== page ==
By John Ikani
Mozambique’s legislative body has endorsed a proposed law that extends mandatory military service from two to five years for regular duty and up to six years for special forces.
The objective is to bolster the armed forces’ strength and enhance their professionalism.
The move comes in the context of Mozambique grappling with an Islamist insurgency in its northern region, prompting neighbouring nations to provide military assistance.
The government aims to reduce dependence on foreign aid in countering jihadist threats by implementing a more prolonged military service.
While the legislation awaits potential modifications, it must receive the president’s approval to be enacted into law.
At the age of 18, Mozambican citizens are required to register with the armed forces. However, exemptions based on health or other grounds often lead to individuals not joining.
Under the new law, the armed forces gain the authority to issue conscription summons with approval from the defence minister.
Non-compliance with summonses would incur criminal charges for individuals, and companies obstructing employees from joining could face fines.
The extension of military service received approval from lawmakers affiliated with the ruling Front for the Liberation of Mozambique (Frelimo), supported by the Democratic Movement of Mozambique (MDM), a smaller opposition party.
The major opposition party, Renamo, abstained from voting, protesting recent municipal election outcomes.
According to Defence Minister Cristóvão Chume, the need for a more modern and professional military had become necessary to counter hybrid threats.
He highlighted the evolving nature of security challenges, including links to transnational organized crime, demanding enhanced professionalism for effective combat.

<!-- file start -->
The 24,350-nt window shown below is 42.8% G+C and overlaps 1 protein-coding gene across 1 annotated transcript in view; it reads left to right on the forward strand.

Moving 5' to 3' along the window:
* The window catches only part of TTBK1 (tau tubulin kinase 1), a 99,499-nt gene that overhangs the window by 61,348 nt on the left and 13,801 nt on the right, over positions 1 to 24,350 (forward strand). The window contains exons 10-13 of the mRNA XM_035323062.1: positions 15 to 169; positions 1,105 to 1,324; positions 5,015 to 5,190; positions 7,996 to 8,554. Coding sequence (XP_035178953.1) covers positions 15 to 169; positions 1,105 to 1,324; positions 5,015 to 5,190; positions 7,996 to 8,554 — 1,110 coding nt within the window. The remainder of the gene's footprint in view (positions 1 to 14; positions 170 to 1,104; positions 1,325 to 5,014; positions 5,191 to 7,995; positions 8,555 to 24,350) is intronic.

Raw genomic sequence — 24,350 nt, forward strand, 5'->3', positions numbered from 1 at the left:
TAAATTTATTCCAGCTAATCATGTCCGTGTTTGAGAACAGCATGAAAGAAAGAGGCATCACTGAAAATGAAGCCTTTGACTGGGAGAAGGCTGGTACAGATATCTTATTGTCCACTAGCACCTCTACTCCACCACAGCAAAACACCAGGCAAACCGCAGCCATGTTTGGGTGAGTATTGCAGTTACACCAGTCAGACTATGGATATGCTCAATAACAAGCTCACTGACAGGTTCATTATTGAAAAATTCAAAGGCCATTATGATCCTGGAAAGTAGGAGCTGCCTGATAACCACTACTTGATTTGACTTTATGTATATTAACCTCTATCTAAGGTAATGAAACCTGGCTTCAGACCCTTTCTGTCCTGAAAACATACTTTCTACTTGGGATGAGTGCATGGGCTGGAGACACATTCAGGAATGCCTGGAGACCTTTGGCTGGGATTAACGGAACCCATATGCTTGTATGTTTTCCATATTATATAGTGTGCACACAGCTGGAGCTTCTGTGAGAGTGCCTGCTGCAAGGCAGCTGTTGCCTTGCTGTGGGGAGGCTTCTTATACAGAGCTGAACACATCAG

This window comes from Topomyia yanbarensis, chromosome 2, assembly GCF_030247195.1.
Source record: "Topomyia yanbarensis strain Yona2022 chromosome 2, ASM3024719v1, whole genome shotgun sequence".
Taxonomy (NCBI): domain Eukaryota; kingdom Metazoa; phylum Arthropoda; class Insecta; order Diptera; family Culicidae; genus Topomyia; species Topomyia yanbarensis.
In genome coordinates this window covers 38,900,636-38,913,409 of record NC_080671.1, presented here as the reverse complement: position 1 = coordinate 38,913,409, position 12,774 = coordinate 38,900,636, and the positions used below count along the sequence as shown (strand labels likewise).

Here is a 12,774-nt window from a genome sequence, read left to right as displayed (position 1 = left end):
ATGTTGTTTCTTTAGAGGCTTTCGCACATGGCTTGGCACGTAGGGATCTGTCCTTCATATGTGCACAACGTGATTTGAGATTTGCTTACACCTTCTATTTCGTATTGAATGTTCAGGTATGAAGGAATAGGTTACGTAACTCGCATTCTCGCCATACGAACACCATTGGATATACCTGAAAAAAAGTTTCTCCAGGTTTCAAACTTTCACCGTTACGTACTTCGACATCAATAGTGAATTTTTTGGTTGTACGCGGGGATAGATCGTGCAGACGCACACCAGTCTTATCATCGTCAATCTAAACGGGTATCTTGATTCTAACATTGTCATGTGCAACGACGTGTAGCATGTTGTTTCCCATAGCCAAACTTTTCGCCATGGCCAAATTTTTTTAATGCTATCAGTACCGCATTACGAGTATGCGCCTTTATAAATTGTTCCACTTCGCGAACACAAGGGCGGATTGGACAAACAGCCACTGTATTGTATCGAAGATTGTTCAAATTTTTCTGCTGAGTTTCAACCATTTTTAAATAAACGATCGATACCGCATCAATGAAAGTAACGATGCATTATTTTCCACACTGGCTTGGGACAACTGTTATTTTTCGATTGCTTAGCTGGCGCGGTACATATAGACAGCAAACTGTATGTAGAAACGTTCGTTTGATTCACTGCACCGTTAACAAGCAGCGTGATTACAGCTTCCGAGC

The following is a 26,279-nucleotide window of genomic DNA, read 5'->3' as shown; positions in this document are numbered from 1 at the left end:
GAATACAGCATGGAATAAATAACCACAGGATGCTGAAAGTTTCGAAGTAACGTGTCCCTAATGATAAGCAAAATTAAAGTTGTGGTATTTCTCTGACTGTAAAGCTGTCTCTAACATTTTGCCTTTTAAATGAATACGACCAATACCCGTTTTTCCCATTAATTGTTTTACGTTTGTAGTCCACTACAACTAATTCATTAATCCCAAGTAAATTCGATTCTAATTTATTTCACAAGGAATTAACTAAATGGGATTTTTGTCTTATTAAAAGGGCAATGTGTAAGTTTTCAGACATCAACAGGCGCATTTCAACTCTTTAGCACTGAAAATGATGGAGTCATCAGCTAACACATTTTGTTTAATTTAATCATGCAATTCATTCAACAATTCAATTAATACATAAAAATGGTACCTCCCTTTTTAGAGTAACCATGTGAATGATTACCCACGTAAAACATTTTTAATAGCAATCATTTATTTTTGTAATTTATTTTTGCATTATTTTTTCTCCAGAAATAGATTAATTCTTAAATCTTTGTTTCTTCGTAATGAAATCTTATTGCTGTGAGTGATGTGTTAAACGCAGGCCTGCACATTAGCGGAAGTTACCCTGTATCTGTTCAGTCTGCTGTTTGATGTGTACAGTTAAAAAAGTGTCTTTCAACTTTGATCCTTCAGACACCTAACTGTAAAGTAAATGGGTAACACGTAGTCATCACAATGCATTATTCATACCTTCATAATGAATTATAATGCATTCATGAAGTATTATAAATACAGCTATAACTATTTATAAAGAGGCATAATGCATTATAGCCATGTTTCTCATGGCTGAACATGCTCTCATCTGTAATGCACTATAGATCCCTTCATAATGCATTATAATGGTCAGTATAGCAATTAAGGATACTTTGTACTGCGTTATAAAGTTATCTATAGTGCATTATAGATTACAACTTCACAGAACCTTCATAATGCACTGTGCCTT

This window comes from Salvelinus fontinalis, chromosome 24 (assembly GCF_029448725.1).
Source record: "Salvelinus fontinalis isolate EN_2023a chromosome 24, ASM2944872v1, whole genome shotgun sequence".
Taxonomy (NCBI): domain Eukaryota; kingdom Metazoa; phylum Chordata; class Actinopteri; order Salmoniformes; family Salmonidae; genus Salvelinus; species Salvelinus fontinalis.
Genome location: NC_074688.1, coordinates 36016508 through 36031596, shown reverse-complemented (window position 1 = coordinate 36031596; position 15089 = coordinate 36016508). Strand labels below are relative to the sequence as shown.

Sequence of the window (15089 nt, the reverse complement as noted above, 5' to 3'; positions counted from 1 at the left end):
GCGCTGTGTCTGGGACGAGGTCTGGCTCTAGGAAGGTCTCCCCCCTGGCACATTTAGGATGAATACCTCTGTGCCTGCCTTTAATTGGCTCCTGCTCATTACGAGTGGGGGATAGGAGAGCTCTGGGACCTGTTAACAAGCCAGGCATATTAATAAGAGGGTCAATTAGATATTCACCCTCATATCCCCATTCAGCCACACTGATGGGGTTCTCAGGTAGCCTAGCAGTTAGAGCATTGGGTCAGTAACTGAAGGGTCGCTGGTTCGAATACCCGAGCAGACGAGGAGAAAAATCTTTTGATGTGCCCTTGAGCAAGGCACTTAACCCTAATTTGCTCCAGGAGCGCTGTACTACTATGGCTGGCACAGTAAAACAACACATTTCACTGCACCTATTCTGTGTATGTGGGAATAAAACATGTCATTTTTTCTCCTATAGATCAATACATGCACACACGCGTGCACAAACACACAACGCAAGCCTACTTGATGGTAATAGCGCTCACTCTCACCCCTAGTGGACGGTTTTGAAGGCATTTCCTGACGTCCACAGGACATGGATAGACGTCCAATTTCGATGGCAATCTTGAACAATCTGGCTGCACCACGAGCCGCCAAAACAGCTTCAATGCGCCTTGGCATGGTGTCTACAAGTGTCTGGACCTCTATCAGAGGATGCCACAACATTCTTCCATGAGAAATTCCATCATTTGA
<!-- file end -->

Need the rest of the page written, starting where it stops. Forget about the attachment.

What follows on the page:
Chume emphasized the benefits of the extended service, stating, “We will have better soldiers. Currently, they train for a year, are deployed to the field of counter-terrorism operations and only stay there for six months, then leave. With this law, we will allow more and place more experienced people to fight terrorism.”
President Filipe Nyusi echoed the sentiment, emphasizing the military’s need to operate independently without relying on foreign support. Joint operations by troops from Rwanda and the Southern African bloc Sadc have been ongoing since 2021 to address the insurgency linked to Islamic State, although sporadic attacks persist.
Mozambique faces various security threats, including piracy, sea pollution, illegal fishing, and drug and human trafficking. The prolonged insurgency in Cabo Delgado has claimed over 4,000 lives and displaced nearly one million people, impeding efforts to develop and exploit the region’s significant natural gas deposits discovered in 2010.
Public reactions to the bill vary. Supporters argue that it provides the government and conscripts with better planning opportunities, as many individuals are demobilized after two years without clear post-service plans. However, concerns have been raised about potential delays in young adults entering the job market.
The current personnel strength of the Mozambican armed forces is approximately 110,000, and the impact of extended military service on overall numbers remains uncertain